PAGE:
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Thanks. Which page of MSDN specifies "VC++ really only compiled to intel type processors. They really only have had 1 endianess type."? –  xmllmx Feb 4 '13 at 18:49
    
@xmllmx - there is no MSDN that will say that. It is my own conclusion. VC++ is Microsofts C++ compiler. Windows has only until Windows 8 RT existed on X86 processors. X86 Processors have ALWAYS been Little Endian. Look here: en.wikipedia.org/wiki/Endianness. Now IF YOU ARE SENDING TO or RECEIVING FROM a big endian machine, you may have to convert to / from, but if all you are trying to do is understand your own internal machine' endian type, this doesnt even need code, you should just be able to know that (in your case "little endian") –  trumpetlicks Feb 4 '13 at 18:52
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@trumpetlicks Windows has existed for non-x86 platforms (such as PPC) long before Windows RT, and Visual C++ existed for it as well. However, I do recall reading it has never been anything other than little-endian. Some processors do support both big- and little-endian mode, but Windows requires those processors to run in little-endian mode. –  hvd Feb 4 '13 at 20:36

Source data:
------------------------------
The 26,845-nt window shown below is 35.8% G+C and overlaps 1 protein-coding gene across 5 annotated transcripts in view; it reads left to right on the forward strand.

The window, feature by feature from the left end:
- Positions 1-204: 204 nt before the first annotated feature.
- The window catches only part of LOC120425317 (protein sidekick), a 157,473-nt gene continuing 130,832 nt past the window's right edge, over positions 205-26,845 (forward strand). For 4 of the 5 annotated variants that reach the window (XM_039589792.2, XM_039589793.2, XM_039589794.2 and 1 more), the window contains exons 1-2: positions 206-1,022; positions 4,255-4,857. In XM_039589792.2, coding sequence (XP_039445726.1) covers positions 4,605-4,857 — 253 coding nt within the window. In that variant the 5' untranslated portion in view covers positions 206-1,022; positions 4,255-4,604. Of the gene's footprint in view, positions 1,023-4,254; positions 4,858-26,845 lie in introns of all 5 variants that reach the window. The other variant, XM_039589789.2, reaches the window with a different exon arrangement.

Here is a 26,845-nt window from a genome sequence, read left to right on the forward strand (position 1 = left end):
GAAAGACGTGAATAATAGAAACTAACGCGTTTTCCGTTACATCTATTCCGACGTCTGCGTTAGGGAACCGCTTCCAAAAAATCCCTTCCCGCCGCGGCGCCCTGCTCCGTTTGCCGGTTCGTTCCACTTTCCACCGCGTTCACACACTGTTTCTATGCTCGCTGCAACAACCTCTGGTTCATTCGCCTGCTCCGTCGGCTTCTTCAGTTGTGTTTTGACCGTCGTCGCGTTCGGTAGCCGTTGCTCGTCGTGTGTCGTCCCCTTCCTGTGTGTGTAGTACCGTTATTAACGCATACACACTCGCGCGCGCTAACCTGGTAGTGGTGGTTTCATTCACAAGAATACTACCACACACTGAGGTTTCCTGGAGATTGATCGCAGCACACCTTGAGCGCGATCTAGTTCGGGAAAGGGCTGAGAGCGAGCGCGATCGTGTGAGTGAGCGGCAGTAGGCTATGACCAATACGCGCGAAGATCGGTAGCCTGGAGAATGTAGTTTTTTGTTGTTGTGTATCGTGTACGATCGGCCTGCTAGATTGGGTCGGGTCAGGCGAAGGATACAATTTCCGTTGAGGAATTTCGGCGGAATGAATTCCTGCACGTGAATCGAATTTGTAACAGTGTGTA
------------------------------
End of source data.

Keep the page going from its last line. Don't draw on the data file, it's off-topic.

@hvd I thought you might be wrong but Wikipedia agrees with you: en.wikipedia.org/wiki/… –  Mark Ransom Feb 4 '13 at 20:40
    
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It is implementation-defined. wstring is just a string of wchar_t, and that can be any byte ordering, or for that matter, any old size.

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If it is implementation-defined, then how to determine it? e.g. under VC++. –  xmllmx Feb 4 '13 at 18:31
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It will contain whatever you put in it. On VC++, wchar_t is 16-bits, and if you get your strings from the WinAPI, they will have the native hardware byte order. –  bmargulies Feb 4 '13 at 18:51
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wchar_t is not required to be UTF-16 internally and UTF-16 endianness does not affect how wchar's are stored, it's a matter of saving and reading it.

You have to use an explicit procedure of converting wstring to a UTF-16 bytestream before sending it anywhere. Internal endianness of wchar is architecture-dependent and it's better to use some opaque interfaces for converting than try to convert it manually.

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Does the compiler guarantee the endianness of std::wstring is strictly dependent on the processor? –  xmllmx Feb 4 '13 at 18:44
    
@xmllmx no, it does not. That's why I recommend not messing with internals of wstring and using some standard interface to convert it correctly. –  EarlGray Feb 4 '13 at 18:49
    
The problem remains unsolved. Given a std::wstring, how should I reliably determine its endianness? –  xmllmx Feb 4 '13 at 18:51
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For the purposes of sending the correct BOM, you don't need to know the endianness. Just use the code \uFEFF. That will be bigendian or little-endian depending on the endianness of your implementation. You don't even need to know whether your implementation is UTF-16 or UTF-32. As long as it is some unicode encoding, you'll end up with the appropriate BOM.

Unfortunately, neither wchars nor wide streams are guaranteed to be unicode.